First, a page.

Thermoelectric boots charge your mobile phone
By Gizmag Team
June 8, 2010
European Telco Orange is showing off an interesting phone charging prototype – a set of Wellington Boots with a ‘power generating sole’ that converts heat from your feet into electrical power to charge your battery-powered handhelds. You'll need to walk for twelve hours in your “Orange Power Wellies” to get an hour of battery life but we still think it's remarkable that such significant amounts of energy can be harvested from normal human activity. In order to decrease the length of time you need to charge your phone, try dancing or running, because the hotter your feet get, the more energy you produce.
The “Orange Power Wellies” were created in collaboration with renewable energy experts GotWind, with the vision of keeping Glastonbury Festival goers connected with their friends during the event.
After a full day’s festival frolics you can plug your phone into the power output at the top of the welly and use the energy that has been generated throughout the day to charge your phone. The power collected in the ‘power generating sole’ is collected via a process known as the ‘Seebeck’ effect that sees temperature differences converted directly into electricity.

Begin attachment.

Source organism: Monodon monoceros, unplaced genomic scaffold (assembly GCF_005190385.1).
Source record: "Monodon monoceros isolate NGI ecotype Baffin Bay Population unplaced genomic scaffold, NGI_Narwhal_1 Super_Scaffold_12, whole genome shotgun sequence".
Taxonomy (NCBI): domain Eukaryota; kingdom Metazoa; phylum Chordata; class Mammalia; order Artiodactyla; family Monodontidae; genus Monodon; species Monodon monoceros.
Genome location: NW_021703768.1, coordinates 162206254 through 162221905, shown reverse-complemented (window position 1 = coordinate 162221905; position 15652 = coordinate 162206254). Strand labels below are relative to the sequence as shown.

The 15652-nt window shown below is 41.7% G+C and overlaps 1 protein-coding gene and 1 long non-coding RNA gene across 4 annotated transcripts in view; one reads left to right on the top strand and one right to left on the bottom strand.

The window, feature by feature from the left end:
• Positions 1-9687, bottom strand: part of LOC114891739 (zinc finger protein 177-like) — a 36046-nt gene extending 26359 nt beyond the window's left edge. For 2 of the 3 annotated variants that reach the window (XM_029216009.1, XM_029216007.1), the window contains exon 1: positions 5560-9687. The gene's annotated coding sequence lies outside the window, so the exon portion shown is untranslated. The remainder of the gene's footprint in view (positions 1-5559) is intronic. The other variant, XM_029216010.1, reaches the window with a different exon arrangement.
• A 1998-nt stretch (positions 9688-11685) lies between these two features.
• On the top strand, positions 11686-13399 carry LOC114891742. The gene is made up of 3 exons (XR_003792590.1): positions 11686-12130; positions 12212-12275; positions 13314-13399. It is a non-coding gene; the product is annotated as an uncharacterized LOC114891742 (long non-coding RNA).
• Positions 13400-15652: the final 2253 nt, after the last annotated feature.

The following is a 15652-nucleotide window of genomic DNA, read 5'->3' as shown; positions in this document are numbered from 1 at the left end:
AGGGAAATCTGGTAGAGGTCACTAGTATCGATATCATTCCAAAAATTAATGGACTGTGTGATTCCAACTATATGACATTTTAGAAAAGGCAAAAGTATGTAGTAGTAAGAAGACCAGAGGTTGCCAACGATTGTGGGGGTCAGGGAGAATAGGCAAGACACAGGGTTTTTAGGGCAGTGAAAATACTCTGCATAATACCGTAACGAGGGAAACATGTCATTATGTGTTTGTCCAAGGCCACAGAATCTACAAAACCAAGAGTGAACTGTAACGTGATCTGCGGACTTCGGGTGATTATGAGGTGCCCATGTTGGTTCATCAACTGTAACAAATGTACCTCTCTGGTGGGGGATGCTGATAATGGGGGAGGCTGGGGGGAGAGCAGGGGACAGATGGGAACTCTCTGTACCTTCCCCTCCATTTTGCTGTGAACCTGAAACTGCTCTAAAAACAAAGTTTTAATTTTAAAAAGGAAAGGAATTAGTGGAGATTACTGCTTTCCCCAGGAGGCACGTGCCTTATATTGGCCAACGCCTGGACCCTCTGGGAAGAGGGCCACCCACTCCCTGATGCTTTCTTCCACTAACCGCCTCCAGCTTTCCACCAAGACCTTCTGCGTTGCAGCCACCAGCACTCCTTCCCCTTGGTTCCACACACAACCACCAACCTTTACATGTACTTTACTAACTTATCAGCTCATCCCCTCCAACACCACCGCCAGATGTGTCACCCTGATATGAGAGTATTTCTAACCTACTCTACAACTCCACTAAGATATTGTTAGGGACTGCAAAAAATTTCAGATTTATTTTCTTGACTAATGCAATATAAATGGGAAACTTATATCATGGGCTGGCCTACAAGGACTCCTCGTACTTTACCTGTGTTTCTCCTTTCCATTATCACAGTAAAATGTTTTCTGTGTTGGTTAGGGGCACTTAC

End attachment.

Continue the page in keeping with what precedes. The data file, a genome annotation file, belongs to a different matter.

Inside the power generating sole there are thermoelectric modules constructed of pairs of p-type and n-type semiconductor materials forming a thermocouple. These thermocouples are connected electrically, forming an array of multiple thermocouples (thermopile). They are then sandwiched between two thin ceramic wafers. When the heat from the foot is applied on the top side of the ceramic wafer and cold is applied on the opposite side, from the cold of the ground, electricity is generated.
The Orange Power Wellies are the latest innovation in Orange's efforts to find alternative, sustainable and eco-friendly mobile phone charging technologies that can be used at the Glastonbury Festival. Previous projects have included the Recharge Pod powered by wind and solar energy, the Dance Charger that drew upon kinetic energy created by dancing, and the Orange Power Pump which uses the energy created from a traditional foot pump and converts it into electricity.
Orange's Glastonbury blog will be launching in mid June.Share
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